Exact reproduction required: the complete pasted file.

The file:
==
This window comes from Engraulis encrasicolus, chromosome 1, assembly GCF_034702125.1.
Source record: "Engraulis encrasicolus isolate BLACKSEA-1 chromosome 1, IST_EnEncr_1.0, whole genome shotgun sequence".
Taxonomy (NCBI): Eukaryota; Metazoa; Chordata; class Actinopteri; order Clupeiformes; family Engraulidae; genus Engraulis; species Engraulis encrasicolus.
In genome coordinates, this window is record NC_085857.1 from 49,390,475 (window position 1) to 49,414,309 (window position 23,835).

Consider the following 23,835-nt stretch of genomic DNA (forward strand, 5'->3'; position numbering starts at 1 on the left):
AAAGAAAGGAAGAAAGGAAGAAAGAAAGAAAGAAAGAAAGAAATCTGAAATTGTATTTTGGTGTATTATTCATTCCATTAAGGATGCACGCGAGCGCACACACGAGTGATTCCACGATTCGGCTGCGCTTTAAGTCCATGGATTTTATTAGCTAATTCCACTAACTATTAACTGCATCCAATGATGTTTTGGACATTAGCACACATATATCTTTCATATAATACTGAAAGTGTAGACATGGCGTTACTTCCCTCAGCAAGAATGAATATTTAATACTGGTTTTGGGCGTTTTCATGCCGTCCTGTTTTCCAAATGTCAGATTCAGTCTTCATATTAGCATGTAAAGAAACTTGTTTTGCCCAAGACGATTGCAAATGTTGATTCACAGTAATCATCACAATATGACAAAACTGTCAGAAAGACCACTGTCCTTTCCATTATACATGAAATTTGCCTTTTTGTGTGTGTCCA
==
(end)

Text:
This window comes from Engraulis encrasicolus, chromosome 1, assembly GCF_034702125.1.
Source record: "Engraulis encrasicolus isolate BLACKSEA-1 chromosome 1, IST_EnEncr_1.0, whole genome shotgun sequence".
Taxonomy (NCBI): Eukaryota; Metazoa; Chordata; class Actinopteri; order Clupeiformes; family Engraulidae; genus Engraulis; species Engraulis encrasicolus.
In genome coordinates, this window is record NC_085857.1 from 49,390,475 (window position 1) to 49,414,309 (window position 23,835).

Consider the following 23,835-nt stretch of genomic DNA (forward strand, 5'->3'; position numbering starts at 1 on the left):
AAAGAAAGGAAGAAAGGAAGAAAGAAAGAAAGAAAGAAAGAAATCTGAAATTGTATTTTGGTGTATTATTCATTCCATTAAGGATGCACGCGAGCGCACACACGAGTGATTCCACGATTCGGCTGCGCTTTAAGTCCATGGATTTTATTAGCTAATTCCACTAACTATTAACTGCATCCAATGATGTTTTGGACATTAGCACACATATATCTTTCATATAATACTGAAAGTGTAGACATGGCGTTACTTCCCTCAGCAAGAATGAATATTTAATACTGGTTTTGGGCGTTTTCATGCCGTCCTGTTTTCCAAATGTCAGATTCAGTCTTCATATTAGCATGTAAAGAAACTTGTTTTGCCCAAGACGATTGCAAATGTTGATTCACAGTAATCATCACAATATGACAAAACTGTCAGAAAGACCACTGTCCTTTCCATTATACATGAAATTTGCCTTTTTGTGTGTGTCCA